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Parkland School District creates alumni association

By Randy Kraft, WFMZ.com Reporter, RKraft@wfmz.com
Published On: Jul 17 2013 05:17:00 AM CDT
Updated On: Jul 17 2013 06:05:14 AM CDT
Parkland High School

Parkland High School

SOUTH WHITEHALL TWP., Pa. -

A Parkland Alumni Association is being created in Parkland School District.

The association will be modeled after those at colleges and universities, said Nicole McGalla, the school district’s community and public relations director.

It will be an offshoot of the two-year-old Parkland School District Education Foundation.

Like any alumni association, it will give the district a way to seek donations from its graduates.

The new association was included in a presentation about the education foundation that McGalla made to Parkland School Board Tuesday night.

McGalla said Parkland alumni will pay dues to belong to the association and will receive a monthly on-line newsletter.

She said the district is developing a new Parkland alumni directory, which was done twice before, most recently in 2008. That project will start next week and take three to four months to complete.

The district also is in the process of hiring a part-time executive director for the foundation, who will manage the launch of the alumni association.

“It’s a huge opportunity but somebody needs to manage it on a more regular basis,” said McGalla. Applications are being accepted for the part-time position, which she said will pay $20,000 to $25,000 a year for 20-25 hours of work per week.

The fund-raising education foundation, which has a 16-member board of directors, was created to improve programs for the benefit of students and staff in the school district.

“We realize a lot of people still don’t know who we are,” said McGalla of the foundation. “We’re still a young organization.”

She said foundation members have gone to district plays and concerts to talk to people and raise awareness about the organization.

Funding for the foundation has come from contributions from Parkland staff and “local business and community-wide support for the school district.” That included a fund-raising masquerade gala in May that generated $87,000.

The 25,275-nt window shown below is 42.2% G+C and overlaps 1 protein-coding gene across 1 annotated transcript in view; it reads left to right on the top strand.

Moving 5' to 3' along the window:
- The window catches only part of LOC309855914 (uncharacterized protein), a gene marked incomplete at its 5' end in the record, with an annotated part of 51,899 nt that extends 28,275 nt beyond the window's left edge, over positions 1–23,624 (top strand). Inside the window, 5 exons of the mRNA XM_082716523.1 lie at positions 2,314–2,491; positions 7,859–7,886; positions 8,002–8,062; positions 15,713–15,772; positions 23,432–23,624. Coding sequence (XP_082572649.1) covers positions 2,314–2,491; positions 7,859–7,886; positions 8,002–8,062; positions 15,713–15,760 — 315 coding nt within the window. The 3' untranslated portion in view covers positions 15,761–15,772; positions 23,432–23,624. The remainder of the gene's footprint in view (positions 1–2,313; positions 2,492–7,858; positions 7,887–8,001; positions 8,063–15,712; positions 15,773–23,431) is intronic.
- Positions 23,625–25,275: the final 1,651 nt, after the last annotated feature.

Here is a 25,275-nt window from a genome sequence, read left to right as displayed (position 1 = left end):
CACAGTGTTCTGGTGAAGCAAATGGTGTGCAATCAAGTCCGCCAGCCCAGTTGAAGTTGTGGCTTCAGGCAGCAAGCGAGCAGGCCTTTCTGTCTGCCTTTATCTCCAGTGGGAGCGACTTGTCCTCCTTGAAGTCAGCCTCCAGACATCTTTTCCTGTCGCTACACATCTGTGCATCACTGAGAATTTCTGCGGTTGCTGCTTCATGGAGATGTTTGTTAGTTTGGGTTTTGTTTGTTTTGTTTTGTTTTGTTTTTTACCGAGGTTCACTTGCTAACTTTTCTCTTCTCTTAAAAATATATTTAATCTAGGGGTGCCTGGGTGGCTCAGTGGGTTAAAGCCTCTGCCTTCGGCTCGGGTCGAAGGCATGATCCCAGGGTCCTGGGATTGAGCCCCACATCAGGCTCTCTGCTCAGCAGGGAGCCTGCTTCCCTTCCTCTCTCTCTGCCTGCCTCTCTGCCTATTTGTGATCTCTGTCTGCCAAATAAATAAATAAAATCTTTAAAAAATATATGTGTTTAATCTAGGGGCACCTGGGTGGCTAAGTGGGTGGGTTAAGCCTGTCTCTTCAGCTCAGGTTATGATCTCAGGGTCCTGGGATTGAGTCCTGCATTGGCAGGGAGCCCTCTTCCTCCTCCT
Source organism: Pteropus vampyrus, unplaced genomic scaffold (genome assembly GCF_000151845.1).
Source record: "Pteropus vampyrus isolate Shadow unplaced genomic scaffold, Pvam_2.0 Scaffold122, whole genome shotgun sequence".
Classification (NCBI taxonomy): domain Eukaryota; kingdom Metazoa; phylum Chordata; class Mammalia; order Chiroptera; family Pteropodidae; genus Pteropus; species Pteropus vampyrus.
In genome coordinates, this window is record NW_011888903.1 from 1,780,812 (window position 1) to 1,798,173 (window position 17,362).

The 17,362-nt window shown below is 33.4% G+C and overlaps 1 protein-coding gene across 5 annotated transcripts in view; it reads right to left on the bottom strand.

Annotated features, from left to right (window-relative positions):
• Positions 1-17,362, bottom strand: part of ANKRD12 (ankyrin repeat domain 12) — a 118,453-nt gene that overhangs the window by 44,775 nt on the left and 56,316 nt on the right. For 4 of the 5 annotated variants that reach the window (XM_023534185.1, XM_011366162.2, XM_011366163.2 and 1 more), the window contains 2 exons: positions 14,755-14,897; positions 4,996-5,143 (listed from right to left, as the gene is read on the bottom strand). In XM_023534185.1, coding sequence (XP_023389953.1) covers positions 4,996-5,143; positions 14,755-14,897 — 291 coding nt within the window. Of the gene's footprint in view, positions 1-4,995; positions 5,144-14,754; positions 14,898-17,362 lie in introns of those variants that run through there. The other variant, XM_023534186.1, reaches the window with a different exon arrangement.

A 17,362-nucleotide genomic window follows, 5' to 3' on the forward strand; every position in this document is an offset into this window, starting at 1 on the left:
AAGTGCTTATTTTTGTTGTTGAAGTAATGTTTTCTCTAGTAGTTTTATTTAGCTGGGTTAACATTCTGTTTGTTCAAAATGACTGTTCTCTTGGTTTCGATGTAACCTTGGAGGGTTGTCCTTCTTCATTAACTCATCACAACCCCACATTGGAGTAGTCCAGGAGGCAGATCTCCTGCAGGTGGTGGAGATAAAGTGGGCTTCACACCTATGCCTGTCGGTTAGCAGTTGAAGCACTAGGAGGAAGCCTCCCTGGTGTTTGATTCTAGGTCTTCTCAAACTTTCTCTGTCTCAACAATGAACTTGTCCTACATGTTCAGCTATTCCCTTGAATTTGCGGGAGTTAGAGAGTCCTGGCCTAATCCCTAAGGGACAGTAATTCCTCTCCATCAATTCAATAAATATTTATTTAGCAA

McGalla told the school board the foundation received $212,000 in gifts this past fiscal year, which ended June 30, up from $130,000 it received its first year.

She said so far, $206,000 has been given back to the district.

Last month the foundation got a $10,000 anonymous gift, which will be used to purchase band instruments for Parkland’s two middle schools, reported McGalla.

Another $2,500 anonymous donation is earmarked for the high school's musical.

She said the district’s arts programs have received multiple gifts of $1,000 or larger from generous donors.

She noted anonymous donors can receive tax deductions.

McGalla explained the foundation awards grants for district programs. Last year it received applications for 70 grants and awarded 43. This year it got 123 applications and awarded 57, totaling $86,000.

In another new fundraising initiative for the school district, McGalla announced it will sell advertising space on signs that will line the end zones at football games in Parkland’s football stadium.

Businesses can purchase a space for $2,000. All advertising revenue will benefit the district’s athletic program.

In addition to that $2,000, advertisers are responsible for paying about $350 for the signs, which are made of an all-weather plastic material with a double-sided, A-frame design. The district will store the signs for no charge and set them up for each game.

The district estimates a total of 25,000 fans will see the signs at five home football games – more if the team goes into the play-offs.

McGalla said the signs may even receive TV coverage because some or all of Parkland football games are seen on WFMZ, RCN and Service Electric.

For another $1,000, the same signs will be used at basketball games and, for an additional $500, at soccer games. But soccer has one ad sign space left and basketball has only a few spaces left for the upcoming season, according to McGalla.

She said the advertising signs at football games will generate $24,000 for the district, while those at basketball games will generate $6,000 and those at soccer games will generate $2,000.

Parkland isn’t the only entity looking to generate revenue from advertising signs on an athletic field.

On Monday night, Emmaus borough council unanimously approved requests by the Emmaus Youth Association and Emmaus Football Association to erect advertising signs on fences, backstop area and backfield building at the rehabilitated ball field in Emmaus Community Park.

Those signs will be three-foot vinyl with grommets and will be taken down at the end of each season.

The borough will not derive any revenue from those signs, according to borough council member Wesley Barrett.